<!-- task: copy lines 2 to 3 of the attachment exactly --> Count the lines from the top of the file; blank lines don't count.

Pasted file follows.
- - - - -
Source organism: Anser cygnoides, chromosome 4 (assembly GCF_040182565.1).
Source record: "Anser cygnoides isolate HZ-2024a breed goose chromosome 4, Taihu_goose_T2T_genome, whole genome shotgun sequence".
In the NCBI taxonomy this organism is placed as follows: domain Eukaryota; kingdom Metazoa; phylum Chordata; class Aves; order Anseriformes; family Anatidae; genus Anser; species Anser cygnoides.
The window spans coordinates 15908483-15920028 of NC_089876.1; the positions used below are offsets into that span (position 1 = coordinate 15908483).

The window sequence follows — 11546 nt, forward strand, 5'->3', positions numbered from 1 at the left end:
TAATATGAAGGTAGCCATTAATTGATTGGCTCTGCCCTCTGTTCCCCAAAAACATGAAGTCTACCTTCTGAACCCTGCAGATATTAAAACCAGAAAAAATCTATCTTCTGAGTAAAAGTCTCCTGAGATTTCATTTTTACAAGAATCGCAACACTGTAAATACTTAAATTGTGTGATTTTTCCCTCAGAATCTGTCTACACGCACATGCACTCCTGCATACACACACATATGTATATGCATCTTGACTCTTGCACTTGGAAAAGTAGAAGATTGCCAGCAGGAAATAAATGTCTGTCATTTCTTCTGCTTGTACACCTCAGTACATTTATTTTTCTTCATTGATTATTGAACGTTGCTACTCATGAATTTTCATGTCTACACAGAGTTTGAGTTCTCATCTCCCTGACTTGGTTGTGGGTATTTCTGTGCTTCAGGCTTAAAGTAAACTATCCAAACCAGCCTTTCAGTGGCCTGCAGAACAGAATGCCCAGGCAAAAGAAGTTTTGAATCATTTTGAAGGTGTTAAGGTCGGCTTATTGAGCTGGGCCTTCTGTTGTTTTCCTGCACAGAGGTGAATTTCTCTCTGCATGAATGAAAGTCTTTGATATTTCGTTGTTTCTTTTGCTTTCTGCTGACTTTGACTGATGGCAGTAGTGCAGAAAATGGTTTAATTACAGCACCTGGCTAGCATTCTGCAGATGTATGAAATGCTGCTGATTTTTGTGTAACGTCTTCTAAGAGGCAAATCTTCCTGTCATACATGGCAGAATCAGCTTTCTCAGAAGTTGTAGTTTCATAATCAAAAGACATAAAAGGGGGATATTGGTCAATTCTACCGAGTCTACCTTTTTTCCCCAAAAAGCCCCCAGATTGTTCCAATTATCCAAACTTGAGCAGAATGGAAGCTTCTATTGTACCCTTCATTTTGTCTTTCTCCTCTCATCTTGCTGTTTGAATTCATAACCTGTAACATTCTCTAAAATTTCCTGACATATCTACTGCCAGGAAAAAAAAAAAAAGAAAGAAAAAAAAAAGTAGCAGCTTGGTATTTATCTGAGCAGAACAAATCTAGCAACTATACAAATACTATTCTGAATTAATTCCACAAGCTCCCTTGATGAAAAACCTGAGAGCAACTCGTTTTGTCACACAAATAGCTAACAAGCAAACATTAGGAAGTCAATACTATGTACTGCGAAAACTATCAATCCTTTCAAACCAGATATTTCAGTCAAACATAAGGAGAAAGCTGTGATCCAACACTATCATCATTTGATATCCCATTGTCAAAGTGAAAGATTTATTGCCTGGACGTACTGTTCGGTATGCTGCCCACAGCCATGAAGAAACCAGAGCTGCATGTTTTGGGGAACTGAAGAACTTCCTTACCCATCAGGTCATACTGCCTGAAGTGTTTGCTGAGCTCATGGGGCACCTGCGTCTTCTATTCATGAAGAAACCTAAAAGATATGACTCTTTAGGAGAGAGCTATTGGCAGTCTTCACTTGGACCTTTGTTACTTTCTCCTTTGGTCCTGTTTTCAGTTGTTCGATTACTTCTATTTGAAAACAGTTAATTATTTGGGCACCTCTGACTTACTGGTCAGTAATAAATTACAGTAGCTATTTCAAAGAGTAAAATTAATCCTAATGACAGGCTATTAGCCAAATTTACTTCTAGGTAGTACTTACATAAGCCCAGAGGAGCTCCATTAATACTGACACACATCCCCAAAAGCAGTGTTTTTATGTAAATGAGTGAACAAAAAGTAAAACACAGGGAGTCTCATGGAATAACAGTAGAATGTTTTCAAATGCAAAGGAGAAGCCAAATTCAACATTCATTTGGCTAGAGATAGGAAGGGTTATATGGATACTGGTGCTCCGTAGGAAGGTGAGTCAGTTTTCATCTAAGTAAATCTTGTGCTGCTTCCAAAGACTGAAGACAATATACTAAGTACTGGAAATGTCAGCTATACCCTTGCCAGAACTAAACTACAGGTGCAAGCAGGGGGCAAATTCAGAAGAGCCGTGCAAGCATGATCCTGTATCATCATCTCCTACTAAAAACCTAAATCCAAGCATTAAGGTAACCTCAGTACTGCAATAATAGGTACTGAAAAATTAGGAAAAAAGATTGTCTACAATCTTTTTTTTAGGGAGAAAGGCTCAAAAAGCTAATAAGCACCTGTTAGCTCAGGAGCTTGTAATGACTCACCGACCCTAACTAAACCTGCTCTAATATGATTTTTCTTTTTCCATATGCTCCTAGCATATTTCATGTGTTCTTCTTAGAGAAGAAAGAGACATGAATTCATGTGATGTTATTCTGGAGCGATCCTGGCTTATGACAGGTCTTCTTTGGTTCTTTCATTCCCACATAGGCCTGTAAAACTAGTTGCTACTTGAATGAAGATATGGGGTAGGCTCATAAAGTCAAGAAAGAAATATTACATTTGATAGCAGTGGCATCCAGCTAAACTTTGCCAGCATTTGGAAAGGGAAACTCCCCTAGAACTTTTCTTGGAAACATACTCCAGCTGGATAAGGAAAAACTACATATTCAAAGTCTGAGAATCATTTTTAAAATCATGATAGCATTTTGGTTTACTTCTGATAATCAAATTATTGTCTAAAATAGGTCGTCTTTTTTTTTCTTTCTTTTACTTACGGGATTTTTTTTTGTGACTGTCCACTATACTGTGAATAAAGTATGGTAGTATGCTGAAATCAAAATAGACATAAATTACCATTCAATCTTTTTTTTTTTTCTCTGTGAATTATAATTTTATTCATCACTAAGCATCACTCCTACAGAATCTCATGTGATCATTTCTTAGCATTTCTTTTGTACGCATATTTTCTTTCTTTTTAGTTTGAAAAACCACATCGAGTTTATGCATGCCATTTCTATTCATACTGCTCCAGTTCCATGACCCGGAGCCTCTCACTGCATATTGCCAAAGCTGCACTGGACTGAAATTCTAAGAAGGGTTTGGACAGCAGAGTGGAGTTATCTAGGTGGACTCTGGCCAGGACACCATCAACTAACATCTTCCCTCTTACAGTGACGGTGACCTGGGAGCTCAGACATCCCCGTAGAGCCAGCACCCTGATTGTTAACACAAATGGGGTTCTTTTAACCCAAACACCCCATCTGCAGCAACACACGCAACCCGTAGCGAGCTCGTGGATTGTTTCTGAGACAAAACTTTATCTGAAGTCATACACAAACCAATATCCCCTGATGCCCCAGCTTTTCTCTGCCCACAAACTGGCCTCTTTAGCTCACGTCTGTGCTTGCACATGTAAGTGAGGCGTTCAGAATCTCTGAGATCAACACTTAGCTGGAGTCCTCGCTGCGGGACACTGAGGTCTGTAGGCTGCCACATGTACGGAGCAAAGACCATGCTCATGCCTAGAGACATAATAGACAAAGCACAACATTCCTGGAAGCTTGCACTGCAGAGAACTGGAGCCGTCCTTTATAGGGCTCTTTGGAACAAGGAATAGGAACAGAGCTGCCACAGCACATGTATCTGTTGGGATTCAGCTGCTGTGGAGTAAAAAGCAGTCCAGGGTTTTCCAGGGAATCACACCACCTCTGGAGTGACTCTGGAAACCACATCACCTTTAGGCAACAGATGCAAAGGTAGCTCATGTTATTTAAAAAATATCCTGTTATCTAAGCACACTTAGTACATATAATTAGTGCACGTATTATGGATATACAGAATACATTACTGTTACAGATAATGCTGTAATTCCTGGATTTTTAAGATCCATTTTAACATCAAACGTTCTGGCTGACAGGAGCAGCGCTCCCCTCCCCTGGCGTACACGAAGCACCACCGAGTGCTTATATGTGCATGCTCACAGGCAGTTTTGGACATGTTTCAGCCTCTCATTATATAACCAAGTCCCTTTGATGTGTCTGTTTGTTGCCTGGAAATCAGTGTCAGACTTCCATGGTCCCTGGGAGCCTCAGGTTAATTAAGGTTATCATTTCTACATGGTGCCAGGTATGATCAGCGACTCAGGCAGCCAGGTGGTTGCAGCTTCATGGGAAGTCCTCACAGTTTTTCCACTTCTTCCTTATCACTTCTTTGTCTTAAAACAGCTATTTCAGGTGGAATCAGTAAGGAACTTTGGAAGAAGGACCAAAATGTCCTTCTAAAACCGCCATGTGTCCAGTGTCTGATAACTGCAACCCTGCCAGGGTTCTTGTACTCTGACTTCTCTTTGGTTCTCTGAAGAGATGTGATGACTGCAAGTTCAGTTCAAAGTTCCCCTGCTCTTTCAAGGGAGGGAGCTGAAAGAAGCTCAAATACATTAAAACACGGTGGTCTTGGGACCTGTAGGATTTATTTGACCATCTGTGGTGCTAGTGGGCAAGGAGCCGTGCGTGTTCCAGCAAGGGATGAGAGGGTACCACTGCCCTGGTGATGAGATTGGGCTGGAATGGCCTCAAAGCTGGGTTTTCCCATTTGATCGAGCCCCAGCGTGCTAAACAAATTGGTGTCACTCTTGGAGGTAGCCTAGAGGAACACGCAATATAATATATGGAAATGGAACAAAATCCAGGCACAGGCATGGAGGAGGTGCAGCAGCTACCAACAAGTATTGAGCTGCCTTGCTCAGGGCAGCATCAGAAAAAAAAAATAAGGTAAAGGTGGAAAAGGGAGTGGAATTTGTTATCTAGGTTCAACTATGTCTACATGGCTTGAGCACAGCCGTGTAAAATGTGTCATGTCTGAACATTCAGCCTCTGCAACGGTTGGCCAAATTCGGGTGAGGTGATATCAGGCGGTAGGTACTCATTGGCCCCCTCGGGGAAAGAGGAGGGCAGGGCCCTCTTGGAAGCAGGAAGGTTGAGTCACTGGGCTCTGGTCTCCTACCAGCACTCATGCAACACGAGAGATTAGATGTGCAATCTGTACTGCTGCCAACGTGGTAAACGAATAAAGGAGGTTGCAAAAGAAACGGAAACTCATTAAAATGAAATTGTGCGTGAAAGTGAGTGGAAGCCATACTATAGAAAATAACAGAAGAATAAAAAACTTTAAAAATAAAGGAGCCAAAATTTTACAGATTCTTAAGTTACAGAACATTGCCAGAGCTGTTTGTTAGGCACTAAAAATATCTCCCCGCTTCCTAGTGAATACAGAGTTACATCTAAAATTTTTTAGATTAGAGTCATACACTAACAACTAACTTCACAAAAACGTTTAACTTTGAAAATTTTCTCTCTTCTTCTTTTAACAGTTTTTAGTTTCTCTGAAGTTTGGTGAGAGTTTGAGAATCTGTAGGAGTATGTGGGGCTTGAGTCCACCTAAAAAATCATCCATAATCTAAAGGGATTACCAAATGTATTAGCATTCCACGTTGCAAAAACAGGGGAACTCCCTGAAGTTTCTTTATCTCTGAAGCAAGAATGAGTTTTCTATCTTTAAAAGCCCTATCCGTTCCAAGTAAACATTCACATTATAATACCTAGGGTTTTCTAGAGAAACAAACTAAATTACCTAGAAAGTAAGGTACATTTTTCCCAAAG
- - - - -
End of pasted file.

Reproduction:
Source record: "Anser cygnoides isolate HZ-2024a breed goose chromosome 4, Taihu_goose_T2T_genome, whole genome shotgun sequence".
In the NCBI taxonomy this organism is placed as follows: domain Eukaryota; kingdom Metazoa; phylum Chordata; class Aves; order Anseriformes; family Anatidae; genus Anser; species Anser cygnoides.